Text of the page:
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Two questions

Discussion in 'ROTC' started by cstewart27, Aug 25, 2009.

  1. cstewart27

    cstewart27 5-Year Member

    Aug 25, 2009
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    My son has submitted his application for an Army ROTC scholarship. He still needs to complete a face to face interview and the PT Test. He's been working with the local Army recruiter on the physical fitness.

    Apparently, the interview will focus on his abilities as a scholar, athlete and leader. He'll be answering questions about how he's shown leadership in high school, either in sports or clubs.

    Our school district is pretty small (<1,300 STUDENTS IN GRADES K-12). They offer a very limited number of activities. He hasn't been in sports since middle school. His athletics activity sheet is blank. A major from one of the school's he is interested in suggested a school club or other activity to assist with some leadership considerations.

    He's involved in paintball, x-box, camping, hiking, boating and fishing: none of which are school related. He's also been working providing landscaping services on an as-needed basis.

    He attends the local career center in the criminal justice program, which is military based and physical fitness is important. He's been working on his GPA and he earned a 3.231 last year which brought his GPA to 2.737. His ACT score from 2008 was a 22 and he'll be taking the ACT again this fall. If he gets straight A's his senior year, he can get above 3.0 GPA but not higher. We're expecting him to finish at 2.9 GPA

    We're looking at paying for a karate type class and he will be volunteering at the local hospital this fall.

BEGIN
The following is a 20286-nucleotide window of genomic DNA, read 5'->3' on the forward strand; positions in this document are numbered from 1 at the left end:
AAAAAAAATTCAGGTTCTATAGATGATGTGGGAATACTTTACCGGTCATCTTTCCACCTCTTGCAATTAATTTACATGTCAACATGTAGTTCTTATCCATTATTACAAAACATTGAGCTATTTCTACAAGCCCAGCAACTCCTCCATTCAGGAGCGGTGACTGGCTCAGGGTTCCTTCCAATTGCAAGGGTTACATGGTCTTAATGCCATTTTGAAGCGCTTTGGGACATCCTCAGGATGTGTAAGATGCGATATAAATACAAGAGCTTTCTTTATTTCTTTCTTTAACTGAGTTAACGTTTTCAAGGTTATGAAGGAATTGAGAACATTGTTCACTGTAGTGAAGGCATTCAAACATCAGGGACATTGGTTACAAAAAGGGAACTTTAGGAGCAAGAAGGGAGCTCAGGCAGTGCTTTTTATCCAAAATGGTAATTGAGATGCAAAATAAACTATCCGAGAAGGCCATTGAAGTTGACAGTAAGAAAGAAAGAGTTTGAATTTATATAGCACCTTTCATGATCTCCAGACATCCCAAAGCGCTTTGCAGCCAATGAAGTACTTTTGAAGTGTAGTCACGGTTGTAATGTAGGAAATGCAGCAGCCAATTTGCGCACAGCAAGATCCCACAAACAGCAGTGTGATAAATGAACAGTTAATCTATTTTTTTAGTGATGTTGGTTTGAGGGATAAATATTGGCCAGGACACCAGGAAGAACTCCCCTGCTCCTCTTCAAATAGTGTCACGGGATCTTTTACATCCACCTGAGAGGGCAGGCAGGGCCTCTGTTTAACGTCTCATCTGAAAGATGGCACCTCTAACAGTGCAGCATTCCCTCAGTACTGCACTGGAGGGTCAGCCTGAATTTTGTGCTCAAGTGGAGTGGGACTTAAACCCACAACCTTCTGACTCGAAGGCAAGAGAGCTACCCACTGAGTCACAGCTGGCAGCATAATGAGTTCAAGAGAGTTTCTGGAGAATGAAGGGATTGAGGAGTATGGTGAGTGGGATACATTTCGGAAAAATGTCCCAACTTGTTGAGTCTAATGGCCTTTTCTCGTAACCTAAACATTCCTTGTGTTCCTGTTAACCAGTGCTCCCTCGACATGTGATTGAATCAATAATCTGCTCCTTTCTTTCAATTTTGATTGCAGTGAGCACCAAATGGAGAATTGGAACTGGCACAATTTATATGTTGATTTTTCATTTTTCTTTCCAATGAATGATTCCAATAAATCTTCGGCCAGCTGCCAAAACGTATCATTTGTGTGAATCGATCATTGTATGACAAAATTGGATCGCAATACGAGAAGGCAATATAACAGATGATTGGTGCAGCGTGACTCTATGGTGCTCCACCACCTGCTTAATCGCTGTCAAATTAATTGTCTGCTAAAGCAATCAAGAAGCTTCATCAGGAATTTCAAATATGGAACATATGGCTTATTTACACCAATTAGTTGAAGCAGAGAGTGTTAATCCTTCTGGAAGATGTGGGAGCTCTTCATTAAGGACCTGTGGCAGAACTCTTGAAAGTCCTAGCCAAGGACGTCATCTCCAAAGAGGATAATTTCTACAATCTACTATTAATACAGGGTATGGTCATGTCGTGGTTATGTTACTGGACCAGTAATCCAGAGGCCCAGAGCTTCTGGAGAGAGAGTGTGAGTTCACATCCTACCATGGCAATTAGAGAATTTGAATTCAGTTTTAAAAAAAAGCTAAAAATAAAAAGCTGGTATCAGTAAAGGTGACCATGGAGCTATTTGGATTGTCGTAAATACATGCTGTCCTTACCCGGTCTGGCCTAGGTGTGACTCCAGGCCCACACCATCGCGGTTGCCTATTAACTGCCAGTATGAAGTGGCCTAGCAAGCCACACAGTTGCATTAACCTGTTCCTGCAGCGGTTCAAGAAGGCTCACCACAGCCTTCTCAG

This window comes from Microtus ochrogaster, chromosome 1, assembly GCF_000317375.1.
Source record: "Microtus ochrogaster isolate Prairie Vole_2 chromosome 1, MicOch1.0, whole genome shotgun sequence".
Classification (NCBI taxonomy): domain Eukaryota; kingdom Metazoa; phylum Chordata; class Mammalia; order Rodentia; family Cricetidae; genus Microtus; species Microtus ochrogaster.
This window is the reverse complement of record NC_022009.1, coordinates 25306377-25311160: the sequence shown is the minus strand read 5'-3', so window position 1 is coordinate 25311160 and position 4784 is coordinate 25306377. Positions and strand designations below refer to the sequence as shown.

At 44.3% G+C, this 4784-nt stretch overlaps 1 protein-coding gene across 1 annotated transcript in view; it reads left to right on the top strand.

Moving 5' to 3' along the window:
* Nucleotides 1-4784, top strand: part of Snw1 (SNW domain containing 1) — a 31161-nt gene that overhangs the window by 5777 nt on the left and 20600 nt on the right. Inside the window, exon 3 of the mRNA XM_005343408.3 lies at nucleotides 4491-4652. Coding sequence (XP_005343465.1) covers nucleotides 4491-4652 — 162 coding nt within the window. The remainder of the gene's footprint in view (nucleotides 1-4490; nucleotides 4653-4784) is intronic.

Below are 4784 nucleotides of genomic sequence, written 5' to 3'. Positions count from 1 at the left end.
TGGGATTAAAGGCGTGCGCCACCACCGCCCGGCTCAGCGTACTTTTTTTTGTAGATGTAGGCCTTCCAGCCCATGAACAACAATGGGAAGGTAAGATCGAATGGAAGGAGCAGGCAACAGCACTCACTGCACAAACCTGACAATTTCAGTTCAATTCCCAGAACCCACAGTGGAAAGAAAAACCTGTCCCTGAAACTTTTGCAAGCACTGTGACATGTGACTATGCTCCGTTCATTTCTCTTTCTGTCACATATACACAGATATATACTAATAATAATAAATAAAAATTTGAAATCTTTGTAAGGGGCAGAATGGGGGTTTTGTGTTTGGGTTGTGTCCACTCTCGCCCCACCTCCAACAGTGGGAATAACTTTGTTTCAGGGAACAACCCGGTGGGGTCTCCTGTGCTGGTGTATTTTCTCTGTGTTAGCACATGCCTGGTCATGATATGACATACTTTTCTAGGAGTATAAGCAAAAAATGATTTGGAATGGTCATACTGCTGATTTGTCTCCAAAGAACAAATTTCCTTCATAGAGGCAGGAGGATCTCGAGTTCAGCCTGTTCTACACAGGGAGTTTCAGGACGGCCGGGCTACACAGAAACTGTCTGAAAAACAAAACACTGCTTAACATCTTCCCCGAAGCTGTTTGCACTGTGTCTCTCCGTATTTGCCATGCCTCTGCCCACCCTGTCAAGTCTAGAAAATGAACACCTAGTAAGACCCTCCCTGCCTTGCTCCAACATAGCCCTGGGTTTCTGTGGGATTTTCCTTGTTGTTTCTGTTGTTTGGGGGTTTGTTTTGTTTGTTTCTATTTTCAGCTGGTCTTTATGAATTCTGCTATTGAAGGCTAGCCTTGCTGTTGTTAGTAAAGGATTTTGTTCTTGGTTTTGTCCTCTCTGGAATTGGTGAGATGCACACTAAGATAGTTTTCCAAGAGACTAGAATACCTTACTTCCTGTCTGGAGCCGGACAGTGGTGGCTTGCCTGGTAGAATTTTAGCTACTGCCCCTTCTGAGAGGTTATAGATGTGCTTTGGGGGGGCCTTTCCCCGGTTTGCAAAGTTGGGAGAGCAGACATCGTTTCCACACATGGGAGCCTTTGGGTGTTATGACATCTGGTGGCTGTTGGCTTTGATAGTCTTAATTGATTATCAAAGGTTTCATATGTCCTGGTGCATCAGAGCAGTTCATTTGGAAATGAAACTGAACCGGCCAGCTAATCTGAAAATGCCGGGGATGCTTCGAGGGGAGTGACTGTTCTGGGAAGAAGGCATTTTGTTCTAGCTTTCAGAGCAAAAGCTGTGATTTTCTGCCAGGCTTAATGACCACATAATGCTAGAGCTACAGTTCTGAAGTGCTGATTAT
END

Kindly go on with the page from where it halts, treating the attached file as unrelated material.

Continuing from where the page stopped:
The college is strongly encouraging him and telling him it is likely that he'll get a four-year Army ROTC scholarship. Reading the forums, it appears that even top notch students have a challenge.

    The major recommended that he delay his interview until late this year after getting involved in community service and a school activity.

    1) Is the scholarship even realistic given his current academics and activities?

    2) Should we delay or proceed with the interview?
  2. goaliedad

    goaliedad Parent 5-Year Member

    Apr 7, 2009
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    1) Don't know enough about his academic credentials. Even in a small school district, there are different levels of the various classes. If he was taking the most challenging courses out there, a 2.9 looks a lot better. The transcript tells this information to Cadet Command.

    Even considering that his academic credentials are not as high as others you see posting on various forums, his credentials are significantly higher than the minimums. So he is far from out. You need to focus on methods to make the most of his attributes for Cadet Command.

    In that light, looking at his ECs, if they are organized activities (like through a community organization or church) you might ask your contact at Cadet Command the best way of documenting his participation (a letter from a responsible adult in the organization?) so that these activities are accurately scored.